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From Wikipedia, the free encyclopedia

Egg tossing, egg toss, or egg throwing is a game associated with Easter. The egg was a symbol of the rebirth of the earth in Pagan celebrations of spring and was adopted by early Christians as a symbol of the rebirth of man at Easter.[1]

In one version of the game the idea is to toss an egg so it falls on the ground without breaking. This is possible on, for example, grassy meadows.[2] In Germany, children invented a way to spin the egg during the toss so that it lands on its tip still spinning.[2]

In medieval Britain there was an egg throwing festival held in the churches at Easter. The priest would give out one hard-boiled egg which was tossed around the nave of the church and the choirboy who was holding the egg when the clock struck twelve would get to keep it.[3]

Dutch children play a game called "egg sales" in which one child sells an egg to another. The new owner then throws the egg in the grass and if it doesn't break it must be returned to the seller.[2]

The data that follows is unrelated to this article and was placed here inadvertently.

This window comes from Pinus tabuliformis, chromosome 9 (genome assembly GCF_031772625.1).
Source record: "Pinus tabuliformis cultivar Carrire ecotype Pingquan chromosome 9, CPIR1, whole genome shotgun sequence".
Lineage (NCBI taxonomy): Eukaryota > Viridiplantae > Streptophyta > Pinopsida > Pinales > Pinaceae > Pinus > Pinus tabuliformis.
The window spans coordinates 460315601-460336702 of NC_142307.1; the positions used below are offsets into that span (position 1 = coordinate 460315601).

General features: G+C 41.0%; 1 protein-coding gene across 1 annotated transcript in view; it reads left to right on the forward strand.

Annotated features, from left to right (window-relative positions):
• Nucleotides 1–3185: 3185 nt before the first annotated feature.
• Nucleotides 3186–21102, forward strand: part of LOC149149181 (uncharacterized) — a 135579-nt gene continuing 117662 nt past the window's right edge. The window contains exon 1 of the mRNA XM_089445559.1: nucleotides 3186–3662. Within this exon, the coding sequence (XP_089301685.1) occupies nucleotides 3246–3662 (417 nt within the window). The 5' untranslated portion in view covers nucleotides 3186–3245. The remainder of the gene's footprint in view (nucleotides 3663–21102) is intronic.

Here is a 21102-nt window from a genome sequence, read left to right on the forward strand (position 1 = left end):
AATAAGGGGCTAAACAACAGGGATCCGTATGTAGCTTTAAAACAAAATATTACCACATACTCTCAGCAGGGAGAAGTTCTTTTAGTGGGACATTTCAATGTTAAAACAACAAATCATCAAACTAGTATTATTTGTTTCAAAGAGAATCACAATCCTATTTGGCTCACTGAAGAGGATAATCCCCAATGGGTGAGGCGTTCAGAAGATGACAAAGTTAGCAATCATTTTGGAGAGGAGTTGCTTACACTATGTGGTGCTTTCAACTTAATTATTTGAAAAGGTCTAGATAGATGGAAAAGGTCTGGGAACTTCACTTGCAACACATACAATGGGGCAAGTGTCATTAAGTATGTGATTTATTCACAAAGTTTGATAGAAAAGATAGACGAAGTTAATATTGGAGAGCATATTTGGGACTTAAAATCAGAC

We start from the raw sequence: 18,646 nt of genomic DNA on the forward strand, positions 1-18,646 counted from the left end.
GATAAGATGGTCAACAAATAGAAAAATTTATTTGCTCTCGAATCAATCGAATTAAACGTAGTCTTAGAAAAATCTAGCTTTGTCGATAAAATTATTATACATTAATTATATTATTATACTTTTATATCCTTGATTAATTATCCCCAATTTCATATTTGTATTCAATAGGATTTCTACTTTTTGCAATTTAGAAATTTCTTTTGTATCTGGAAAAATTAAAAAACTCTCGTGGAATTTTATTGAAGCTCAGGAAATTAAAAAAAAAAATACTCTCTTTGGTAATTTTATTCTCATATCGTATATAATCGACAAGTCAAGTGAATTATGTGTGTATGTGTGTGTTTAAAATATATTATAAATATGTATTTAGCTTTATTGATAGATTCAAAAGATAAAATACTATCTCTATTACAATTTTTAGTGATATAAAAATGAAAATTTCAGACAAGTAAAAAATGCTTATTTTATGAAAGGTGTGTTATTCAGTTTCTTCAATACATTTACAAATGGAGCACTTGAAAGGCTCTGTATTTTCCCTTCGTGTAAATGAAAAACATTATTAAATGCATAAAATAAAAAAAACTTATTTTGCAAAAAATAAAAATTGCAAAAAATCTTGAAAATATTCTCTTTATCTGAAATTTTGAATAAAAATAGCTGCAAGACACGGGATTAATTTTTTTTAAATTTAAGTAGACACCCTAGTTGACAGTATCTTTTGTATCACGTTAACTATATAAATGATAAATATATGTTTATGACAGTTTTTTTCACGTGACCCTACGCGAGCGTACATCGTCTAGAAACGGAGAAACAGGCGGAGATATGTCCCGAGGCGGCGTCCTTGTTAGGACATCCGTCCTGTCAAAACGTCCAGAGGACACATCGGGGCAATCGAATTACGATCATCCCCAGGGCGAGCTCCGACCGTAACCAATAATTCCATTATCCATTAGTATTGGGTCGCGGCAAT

Egg tossing is also known as a team competition with basically the following rules, although the exact details may vary. One member of a two-person team tosses an egg to another. If the egg does not break, they step apart and the toss is repeated. The contest continues until one egg is left unbroken.

On July 4, 2008 in Skagway Alaska the world record for the number of persons participating in an egg toss was set, with 1422 persons participating.

An egg throwing feat was recorded in the Guinness Book of World Records: on November 12, 1978 a Johnny Dell Foley successfully tossed a fresh hen's egg for a distance of 323 ft 2in (98.51m) to a Keith Thomas at Jewett, Texas.[4] The record was undefeated until at least 1999. Since 2000 the feat is no longer listed in the book.

Since 2005 Hagerstown, Maryland hosts what was announced as "the first-ever National Egg Toss Championship" although this competition is not associated with Easter.[5][6]

A World Egg Throwing Federation championship is held in Swaton, England each year on the last Sunday in June since 2006.[7]

The 2006 and 2007 Disney Channel Games included egg tossing games.

References

  1. ^ www.warwickshire.gov.uk The history of the Easter egg Retrieved on 2008-03-17
  2. ^ a b c Venetia Newall (1971) An Egg at Easter: A Folklore Study, p. 335
  3. ^ The Telegraph: Easter Eggs: time to get cracking
  4. ^ The Guinness Book of Records 1999, ISBN 0553580752, p. 99.
  5. ^ "Egg-tossing event coming here", The Herald-Mail, April 28, 2005.
  6. ^ "Teams scramble for title"
  7. ^ "The Rowntree's Randoms Egg Throwing Championships - Swaton 28 June" BBC-Lincolnshire, June 2009

See also

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